Together, whether as professionals or as amateurs, they make a significant contribution to the nation’s food requirements, directly in the form of honey and indirectly through the activities of their bees on those crops that depend upon insect pollinators for a good set of fruit or seed.

Unlike many other forms of livestock, honeybees do not demand regular daily attention from their owners. They forage for themselves whenever the weather is suitable, collecting pollen and nectar from flowering trees, shrubs and herbaceous plants, both wild and cultivated, which offer them a succession of sources of food from early spring until the autumn.

Food not needed for immediate consumption by the bees and their brood (Young Bees) is stored in the combs for use when the weather is unsuitable for foraging.
By the end of the summer a healthy colony of bees is capable of storing not only enough food for its own requirements during the winter months but also, over and above this amount, a quantity of honey which the beekeeper can harvest for himself. The yield of honey for the beekeeper will depend upon the kind and quantity of bee forage plants to be found in the locality and the weather conditions prevailing when the various sources of forage come into flower. After a good summer in a district with plenty of nectar-yielding plants it can exceed 100 lb from one colony, but in a bad year the beekeeper may get no honey at all and have to feed his colonies with sugar to enable them to survive until the following spring. Basically, the beekeeper’s task is twofold:
Provide his bees with sound hives whose capacity must be enlarged or reduced according to seasonal requirements
Discover any other situations within the stocks that may need attention from time to time.

In order to do these things the stocks may need to be examined at intervals from April to September. But from October to March only an occasional visit is normally necessary, to ensure that all is well externally.
Pleasurable beekeeping calls for an ability to work among bees at close quarters, handling their combs gently and deliberately. The prospective beekeeper should, therefore, first find out whether he is temperamentally suited to acquire the necessary skill before committing himself to the expense of setting up an apiary. This he can best do by handling bees under the guidance of an experienced beekeeper. Some local authorities offer advice and instruction assistance at this stage, and the beginner should make application to the local beekeepers’ association . By joining such a group he gains the opportunity of meeting experienced local beekeepers and the benefits offered by the society to its members.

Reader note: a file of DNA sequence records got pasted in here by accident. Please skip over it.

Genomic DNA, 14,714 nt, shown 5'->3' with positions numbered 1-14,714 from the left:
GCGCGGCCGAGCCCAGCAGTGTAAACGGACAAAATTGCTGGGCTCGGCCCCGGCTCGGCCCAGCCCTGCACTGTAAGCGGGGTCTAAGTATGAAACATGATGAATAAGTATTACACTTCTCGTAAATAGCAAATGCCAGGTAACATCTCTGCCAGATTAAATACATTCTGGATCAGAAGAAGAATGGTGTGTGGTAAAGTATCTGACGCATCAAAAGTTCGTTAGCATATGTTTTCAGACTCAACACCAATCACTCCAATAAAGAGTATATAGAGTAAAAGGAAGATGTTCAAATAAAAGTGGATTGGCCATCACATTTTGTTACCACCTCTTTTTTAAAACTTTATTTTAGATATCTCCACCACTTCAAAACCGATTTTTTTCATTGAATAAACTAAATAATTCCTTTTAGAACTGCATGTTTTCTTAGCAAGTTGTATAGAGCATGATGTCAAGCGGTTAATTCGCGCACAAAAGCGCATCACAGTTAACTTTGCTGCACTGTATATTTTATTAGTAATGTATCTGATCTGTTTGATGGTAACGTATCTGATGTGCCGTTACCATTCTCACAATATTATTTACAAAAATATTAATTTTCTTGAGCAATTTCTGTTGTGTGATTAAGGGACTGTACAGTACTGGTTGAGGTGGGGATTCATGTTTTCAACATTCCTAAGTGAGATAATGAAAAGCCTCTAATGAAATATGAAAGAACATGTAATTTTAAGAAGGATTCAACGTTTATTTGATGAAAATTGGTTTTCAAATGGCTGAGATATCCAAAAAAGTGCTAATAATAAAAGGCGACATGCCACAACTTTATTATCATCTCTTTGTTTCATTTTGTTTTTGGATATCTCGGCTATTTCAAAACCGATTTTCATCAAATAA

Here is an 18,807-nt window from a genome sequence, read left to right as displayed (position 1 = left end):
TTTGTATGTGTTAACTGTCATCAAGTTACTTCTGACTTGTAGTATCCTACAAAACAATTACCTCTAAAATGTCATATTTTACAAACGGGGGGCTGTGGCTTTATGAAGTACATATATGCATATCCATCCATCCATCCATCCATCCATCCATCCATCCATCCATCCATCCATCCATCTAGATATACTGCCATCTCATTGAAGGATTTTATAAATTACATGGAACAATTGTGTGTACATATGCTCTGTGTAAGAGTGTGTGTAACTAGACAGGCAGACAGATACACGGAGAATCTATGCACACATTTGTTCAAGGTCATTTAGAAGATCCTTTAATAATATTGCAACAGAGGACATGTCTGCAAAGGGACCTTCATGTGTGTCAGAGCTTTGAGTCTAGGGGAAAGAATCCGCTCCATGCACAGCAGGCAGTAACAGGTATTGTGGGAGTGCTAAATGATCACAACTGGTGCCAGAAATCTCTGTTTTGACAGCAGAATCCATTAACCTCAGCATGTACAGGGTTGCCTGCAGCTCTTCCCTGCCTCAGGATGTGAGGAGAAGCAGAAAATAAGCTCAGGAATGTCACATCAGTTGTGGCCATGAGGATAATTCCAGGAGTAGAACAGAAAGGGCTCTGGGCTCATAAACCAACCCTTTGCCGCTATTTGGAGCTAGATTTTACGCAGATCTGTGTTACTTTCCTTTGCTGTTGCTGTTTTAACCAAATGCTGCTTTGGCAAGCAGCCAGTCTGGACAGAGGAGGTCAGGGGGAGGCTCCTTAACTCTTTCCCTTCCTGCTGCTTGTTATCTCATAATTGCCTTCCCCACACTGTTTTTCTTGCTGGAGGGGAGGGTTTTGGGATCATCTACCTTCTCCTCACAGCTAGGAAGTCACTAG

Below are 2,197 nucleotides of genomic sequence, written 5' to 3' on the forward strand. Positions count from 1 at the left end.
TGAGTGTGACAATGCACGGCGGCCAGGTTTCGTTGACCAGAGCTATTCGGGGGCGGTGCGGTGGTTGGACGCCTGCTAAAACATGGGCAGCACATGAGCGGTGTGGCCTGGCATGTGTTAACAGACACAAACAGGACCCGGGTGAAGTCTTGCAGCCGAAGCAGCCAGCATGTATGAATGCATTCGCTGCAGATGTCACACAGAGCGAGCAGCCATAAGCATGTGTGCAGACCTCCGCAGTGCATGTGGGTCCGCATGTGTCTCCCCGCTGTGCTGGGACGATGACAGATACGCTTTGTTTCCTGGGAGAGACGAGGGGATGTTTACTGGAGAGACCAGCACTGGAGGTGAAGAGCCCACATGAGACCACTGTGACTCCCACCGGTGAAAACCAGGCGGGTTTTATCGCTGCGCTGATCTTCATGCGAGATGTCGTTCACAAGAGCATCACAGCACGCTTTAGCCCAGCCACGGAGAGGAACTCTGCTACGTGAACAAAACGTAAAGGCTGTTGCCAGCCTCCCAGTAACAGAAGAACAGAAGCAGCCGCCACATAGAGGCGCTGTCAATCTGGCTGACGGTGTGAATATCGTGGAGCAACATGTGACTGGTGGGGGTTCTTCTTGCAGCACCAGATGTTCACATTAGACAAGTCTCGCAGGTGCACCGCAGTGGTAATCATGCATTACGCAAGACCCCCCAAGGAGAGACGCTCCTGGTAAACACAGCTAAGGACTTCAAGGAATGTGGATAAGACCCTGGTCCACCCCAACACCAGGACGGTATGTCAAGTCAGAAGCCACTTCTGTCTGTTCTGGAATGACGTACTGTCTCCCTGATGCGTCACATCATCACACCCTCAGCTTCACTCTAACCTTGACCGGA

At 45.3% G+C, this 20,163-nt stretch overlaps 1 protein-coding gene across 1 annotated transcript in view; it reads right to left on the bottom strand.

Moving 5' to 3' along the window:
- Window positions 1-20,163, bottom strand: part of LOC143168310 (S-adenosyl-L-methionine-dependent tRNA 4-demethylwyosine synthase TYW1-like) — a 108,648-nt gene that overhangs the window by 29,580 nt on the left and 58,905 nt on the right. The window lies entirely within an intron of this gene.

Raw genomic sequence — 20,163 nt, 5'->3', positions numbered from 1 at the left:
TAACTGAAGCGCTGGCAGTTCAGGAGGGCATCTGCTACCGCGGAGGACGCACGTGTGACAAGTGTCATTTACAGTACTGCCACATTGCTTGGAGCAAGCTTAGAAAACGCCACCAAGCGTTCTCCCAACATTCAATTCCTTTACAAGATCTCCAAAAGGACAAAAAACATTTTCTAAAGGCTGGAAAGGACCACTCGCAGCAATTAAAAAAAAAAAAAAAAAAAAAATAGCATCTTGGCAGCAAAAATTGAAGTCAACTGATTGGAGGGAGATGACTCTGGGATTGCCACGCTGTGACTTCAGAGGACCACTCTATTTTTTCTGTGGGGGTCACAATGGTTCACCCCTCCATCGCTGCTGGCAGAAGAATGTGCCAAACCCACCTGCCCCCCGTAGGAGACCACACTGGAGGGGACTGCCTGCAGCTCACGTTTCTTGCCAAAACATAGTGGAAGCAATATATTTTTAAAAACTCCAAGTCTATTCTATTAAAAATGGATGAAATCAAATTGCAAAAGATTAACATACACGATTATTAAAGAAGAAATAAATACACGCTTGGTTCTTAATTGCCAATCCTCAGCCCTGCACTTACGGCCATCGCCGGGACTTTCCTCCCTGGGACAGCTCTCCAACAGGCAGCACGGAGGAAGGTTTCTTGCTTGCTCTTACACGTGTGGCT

Introduction

Beekeeping is a hobby which has an appeal to people in all walks of life. It can be practised with success not only in the country but also in many suburban areas and even successfully in towns & cities. Most beekeepers have only a few colonies and find their care a fascinating and often profitable spare-time occupation, though there is an important minority who keep bees on a scale large enough to give them a livelihood. Together, whether as professionals or as amateurs, they make a significant contribution to the nation’s food requirements, directly in the form of honey and indirectly through the activities of their bees on those crops that depend upon insect pollinators for a good set of fruit or seed. Unlike many other forms of livestock, honeybees do not demand regular daily attention from their owners. They forage for themselves whenever the weather is suitable, collecting pollen and nectar from flowering trees, shrubs and herbaceous plants, both wild and cultivated, which offer them a succession of sources of food from early spring until the autumn. Food not needed for immediate consumption by the bees and their brood (Young Bees) is stored in the combs for use when the weather is unsuitable for foraging. By the end of the summer a healthy colony of bees is capable of storing not only enough food for its own requirements during the winter months but also, over and above this amount, a quantity of honey which the beekeeper can harvest for himself. The yield of honey for the beekeeper will depend upon the kind and quantity of bee forage plants to be found in the locality and the weather conditions prevailing when the various sources of forage come into flower. After a good summer in a district with plenty of nectar-yielding plants it can exceed 100 lb from one colony, but in a bad year the beekeeper may get no honey at all and have to feed his colonies with sugar to enable them to survive until the following spring. Basically, the beekeeper’s task is twofold: Provide his bees with sound hives whose capacity must be enlarged or reduced according to seasonal requirements Discover any other situations within the stocks that may need attention from time to time. In order to do these things the stocks may need to be examined at intervals from April to September. But from October to March only an occasional visit is normally necessary, to ensure that all is well externally. Pleasurable beekeeping calls for an ability to work among bees at close quarters, handling their combs gently and deliberately. The prospective beekeeper should, therefore, first find out whether he is temperamentally suited to acquire the necessary skill before committing himself to the expense of setting up an apiary. This he can best do by handling bees under the guidance of an experienced beekeeper. Some local authorities offer advice and instruction assistance at this stage, and the beginner should make application to the local beekeepers’ association . By joining such a group he gains the opportunity of meeting experienced local beekeepers and the benefits offered by the society to its members.